3. Community development financial institutions and social investors could fill the gap. Mainstream lenders could also use alternative credit assessments methods, such as payment histories for monthly utilities, rent, and mobile phone bills, to help determine the likelihood of repayment. Successful Black businesses have already stepped up to fill the void: The urban real estate fund SoLa Impact recently announced a $1 billion Black Impact Fund to support communities of color and MaC Venture Capital has created a $103 million fund to invest in Black-owned startups.
  4.  Black enterprises need access to digital and analytics tools to help overcome the capital constraints they face. Google, for instance, offers a three-month digital accelerator program for startups, as well as money to invest in digitization, and its Digital Coaches program operates in cities around the country to train and coach Black- and Hispanic-owned small businesses in digital skills. The Black Founder List encourages collaboration among Black startups and gives them a network to tap into.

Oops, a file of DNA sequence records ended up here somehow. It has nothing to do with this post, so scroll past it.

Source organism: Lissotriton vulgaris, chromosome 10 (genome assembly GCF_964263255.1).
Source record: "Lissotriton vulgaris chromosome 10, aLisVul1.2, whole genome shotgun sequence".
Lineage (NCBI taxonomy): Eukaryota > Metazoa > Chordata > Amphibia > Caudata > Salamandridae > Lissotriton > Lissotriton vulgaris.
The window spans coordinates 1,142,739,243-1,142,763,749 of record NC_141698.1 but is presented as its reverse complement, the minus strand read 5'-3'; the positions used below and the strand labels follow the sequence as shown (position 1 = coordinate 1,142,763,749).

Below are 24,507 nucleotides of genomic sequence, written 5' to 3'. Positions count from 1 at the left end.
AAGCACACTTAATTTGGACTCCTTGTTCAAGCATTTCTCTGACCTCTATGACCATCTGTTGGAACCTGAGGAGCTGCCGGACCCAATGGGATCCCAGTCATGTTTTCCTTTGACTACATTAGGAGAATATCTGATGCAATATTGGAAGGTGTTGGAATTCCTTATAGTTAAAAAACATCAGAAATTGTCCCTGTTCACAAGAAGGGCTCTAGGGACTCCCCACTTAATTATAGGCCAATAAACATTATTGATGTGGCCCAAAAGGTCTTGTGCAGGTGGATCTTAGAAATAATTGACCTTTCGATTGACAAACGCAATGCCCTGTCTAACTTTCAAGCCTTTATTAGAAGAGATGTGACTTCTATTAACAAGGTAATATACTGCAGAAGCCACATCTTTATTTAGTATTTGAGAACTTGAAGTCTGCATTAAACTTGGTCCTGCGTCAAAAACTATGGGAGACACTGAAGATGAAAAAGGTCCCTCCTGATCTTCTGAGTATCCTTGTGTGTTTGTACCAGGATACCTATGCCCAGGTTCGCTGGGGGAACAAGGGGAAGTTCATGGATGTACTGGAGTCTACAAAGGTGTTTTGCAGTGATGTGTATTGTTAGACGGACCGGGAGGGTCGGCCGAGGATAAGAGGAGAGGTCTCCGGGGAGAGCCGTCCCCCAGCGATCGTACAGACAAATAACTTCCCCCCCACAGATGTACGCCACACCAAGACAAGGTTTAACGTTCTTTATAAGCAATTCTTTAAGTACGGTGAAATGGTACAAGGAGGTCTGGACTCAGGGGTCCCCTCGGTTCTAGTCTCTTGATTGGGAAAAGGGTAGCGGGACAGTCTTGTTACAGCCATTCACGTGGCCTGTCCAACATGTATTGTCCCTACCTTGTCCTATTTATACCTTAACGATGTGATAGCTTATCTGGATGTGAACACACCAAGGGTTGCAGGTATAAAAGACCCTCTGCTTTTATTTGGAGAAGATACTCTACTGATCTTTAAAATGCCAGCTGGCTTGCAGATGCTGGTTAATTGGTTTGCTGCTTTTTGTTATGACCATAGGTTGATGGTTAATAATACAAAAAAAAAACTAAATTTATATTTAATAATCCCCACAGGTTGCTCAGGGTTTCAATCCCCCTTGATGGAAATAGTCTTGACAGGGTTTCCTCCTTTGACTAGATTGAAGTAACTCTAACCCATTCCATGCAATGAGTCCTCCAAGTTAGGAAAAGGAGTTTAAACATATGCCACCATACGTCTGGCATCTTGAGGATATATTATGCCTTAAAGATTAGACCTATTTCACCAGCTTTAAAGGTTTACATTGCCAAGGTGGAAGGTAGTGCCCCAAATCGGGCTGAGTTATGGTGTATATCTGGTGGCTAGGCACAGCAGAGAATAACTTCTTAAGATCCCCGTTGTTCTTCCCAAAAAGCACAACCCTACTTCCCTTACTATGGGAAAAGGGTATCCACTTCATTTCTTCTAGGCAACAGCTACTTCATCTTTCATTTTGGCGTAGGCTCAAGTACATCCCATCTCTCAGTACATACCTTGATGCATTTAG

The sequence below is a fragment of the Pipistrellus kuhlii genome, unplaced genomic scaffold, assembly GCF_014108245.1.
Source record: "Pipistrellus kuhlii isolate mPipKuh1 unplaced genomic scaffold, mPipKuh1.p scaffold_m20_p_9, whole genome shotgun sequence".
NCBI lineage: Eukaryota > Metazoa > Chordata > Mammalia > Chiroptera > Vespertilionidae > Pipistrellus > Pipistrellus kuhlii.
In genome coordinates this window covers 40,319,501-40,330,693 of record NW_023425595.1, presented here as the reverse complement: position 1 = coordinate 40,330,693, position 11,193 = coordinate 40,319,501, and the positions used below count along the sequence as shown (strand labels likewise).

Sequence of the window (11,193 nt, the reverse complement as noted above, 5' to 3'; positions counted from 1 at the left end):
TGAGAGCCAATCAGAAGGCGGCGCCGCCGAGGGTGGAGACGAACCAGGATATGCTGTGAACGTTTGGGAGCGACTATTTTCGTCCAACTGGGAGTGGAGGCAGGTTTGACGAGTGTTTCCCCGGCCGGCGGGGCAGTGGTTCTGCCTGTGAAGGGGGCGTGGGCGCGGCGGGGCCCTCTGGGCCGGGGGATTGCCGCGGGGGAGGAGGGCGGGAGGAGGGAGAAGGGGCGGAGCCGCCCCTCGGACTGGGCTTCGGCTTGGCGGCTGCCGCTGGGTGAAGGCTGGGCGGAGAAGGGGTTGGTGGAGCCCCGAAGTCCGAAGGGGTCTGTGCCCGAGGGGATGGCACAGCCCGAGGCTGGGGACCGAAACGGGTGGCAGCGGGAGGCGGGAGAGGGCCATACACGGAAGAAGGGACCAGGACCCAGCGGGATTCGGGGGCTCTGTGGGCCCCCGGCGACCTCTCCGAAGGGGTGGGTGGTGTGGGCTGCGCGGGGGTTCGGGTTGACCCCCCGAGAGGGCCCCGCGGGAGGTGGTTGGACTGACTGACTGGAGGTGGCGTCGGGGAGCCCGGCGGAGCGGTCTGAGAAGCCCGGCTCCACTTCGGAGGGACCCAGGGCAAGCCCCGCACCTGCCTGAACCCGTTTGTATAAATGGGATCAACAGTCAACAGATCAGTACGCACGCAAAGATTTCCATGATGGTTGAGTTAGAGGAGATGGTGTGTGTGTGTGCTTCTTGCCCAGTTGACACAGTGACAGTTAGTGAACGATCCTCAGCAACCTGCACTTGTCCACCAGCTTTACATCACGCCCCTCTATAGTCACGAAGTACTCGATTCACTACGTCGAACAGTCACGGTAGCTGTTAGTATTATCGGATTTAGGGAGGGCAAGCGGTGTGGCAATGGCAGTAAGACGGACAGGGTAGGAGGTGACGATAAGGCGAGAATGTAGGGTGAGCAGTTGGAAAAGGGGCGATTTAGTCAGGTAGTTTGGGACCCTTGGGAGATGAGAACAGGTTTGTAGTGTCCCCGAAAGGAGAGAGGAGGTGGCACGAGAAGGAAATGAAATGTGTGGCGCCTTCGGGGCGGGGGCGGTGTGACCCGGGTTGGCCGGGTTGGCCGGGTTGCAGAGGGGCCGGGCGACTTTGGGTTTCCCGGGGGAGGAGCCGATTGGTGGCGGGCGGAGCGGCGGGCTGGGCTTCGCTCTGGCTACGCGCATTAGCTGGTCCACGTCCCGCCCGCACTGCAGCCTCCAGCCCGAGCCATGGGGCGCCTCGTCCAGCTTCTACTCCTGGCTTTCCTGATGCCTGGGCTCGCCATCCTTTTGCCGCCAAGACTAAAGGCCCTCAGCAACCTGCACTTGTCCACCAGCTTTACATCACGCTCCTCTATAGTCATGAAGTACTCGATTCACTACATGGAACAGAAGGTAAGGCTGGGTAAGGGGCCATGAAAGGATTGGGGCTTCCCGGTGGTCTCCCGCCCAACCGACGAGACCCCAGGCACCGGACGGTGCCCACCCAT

Given the potential $1.6 trillion in revenue currently lost to disparate opportunities for Black businesses, companies and policy makers have ample reason to level the playing field. At stake are some 615,000 new businesses and 6 million new jobs, not to mention the chance to increase Black economic participation and wealth accumulation and drive U.S. productivity. When Black-owned business thrive, the communities around them thrive right along with them, bestowing benefits on society and the economy at large.


Shelley Stewart III is a McKinsey partner and head  of its Institute for Black Economic Mobility, where JP Julien is an associate partner. Michael Chui is a partner at the McKinsey Global Institute.